Sunoco's Marcus Hook and South Philadelphia facilities were expected to survive until the summer, but Marcus Hook looks like it won't make it beyond winter.It has been said throughout the years and over generations that if you get a job at the Marcus Hook refinery, you've got a job for life. But that might not be the case, come July. It is the plant that keeps more than vehicles running, and is the lifeline of the Philadelphia area. Now it is just months away from shutting down. "I've seen this happen to the community before, but not to this nature," said Jerry Dugan. "This is probably the worst I've seen." Sunoco started the layoff process for 490 workers at the Marcus Hook refinery on Thursday. Employees of the more than 100 year old plant are grief stricken. "I'm 55, and I'm kind of devastated because I don't know what's going to happen with me and my family," said Steven Clarke. 'I've got five boys and three grandchildren." Workers are criticizing Sunoco's CEO, Lynn Elsenhans, who said that market conditions have deteriorated significantly and the outlook for both motor fuel demand and refining margins remain weak. Back in September, a Sunoco spokesman said the company's refineries in the Northeast have lost nearly $800 million in the past two years.
Geography is part of the problem. Refineries in the middle of the country have better access to cheap crude oil, while Sunoco here imports more expensive crude from Africa.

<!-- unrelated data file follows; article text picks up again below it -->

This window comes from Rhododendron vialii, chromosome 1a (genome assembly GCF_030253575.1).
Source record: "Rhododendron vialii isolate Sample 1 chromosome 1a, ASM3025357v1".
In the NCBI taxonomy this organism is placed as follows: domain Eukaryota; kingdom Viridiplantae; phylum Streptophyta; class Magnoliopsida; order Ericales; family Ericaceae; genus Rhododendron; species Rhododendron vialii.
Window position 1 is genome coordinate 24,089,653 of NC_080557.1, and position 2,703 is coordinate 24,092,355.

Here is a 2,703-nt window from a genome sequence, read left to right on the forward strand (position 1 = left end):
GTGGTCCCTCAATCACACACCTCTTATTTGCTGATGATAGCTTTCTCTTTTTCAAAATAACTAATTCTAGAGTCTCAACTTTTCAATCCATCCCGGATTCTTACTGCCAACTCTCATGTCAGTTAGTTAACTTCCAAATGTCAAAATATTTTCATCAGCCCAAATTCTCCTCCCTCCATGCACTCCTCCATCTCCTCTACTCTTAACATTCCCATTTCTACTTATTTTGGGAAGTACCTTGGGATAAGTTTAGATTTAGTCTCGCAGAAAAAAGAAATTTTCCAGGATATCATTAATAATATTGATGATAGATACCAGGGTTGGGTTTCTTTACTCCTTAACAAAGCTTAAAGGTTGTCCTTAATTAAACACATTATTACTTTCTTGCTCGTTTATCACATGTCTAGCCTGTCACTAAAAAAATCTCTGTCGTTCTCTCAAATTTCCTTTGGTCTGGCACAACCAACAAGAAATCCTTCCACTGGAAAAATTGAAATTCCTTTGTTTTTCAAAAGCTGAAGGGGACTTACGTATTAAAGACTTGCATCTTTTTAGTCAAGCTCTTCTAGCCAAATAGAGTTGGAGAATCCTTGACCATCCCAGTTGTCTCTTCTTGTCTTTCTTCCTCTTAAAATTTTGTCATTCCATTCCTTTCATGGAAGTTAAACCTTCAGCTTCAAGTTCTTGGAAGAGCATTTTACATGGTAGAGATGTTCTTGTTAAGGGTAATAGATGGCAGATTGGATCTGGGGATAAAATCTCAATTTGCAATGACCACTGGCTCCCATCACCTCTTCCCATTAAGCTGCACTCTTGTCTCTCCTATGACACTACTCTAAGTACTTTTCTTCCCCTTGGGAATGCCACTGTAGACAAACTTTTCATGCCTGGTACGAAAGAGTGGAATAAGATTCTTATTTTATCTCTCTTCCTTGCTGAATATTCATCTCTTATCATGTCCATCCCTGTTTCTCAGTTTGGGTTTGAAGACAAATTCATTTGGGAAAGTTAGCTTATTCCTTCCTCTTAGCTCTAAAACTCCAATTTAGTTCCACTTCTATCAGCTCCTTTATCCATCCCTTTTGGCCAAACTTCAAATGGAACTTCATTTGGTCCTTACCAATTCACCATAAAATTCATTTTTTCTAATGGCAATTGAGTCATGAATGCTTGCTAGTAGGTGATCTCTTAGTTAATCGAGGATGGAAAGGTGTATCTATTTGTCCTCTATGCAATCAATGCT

"I think she's known from day one what she's going to do and she's done it," said Dave Miller.Union President Dave Miller says they knew this day would come, but they thought they had more time, and they didn't think it would happen around the holidays. He says he was promised a six month closure notice, but over the next 90 days, workers will be let go, starting immediately. "We can make money, you just have to have the right people driving the train," said Miller. "I think we've been mismanaged for so long. I think corporate greed has a lot to do with this." Some businesses and many people have built their homes in Marcus Hook and surrounding tri-state communities because of the refinery. Often called the Cornerstone of Pennsylvania, many believe that a substantial portion of the town's budget is based on the plant and the area will begin to crumble once it shuts down. "I can't imagine how this is going to affect everybody in the region," said Miller. Sunoco says that the Philadelphia refinery will continue to operate, but if it cannot find a buyer for the refinery, it will close no later than July. As for Marcus Hook, Congressman Patrick Meehan and Bob Brady released a joint statement, saying "Federal, state and local leaders will exhaust every possibility to ensure that Sunoco is moving aggressively to find a buyer and get Marcus Hook up and running again. 100 salaried employees will either be transferred to other jobs within the company or offered severance packages.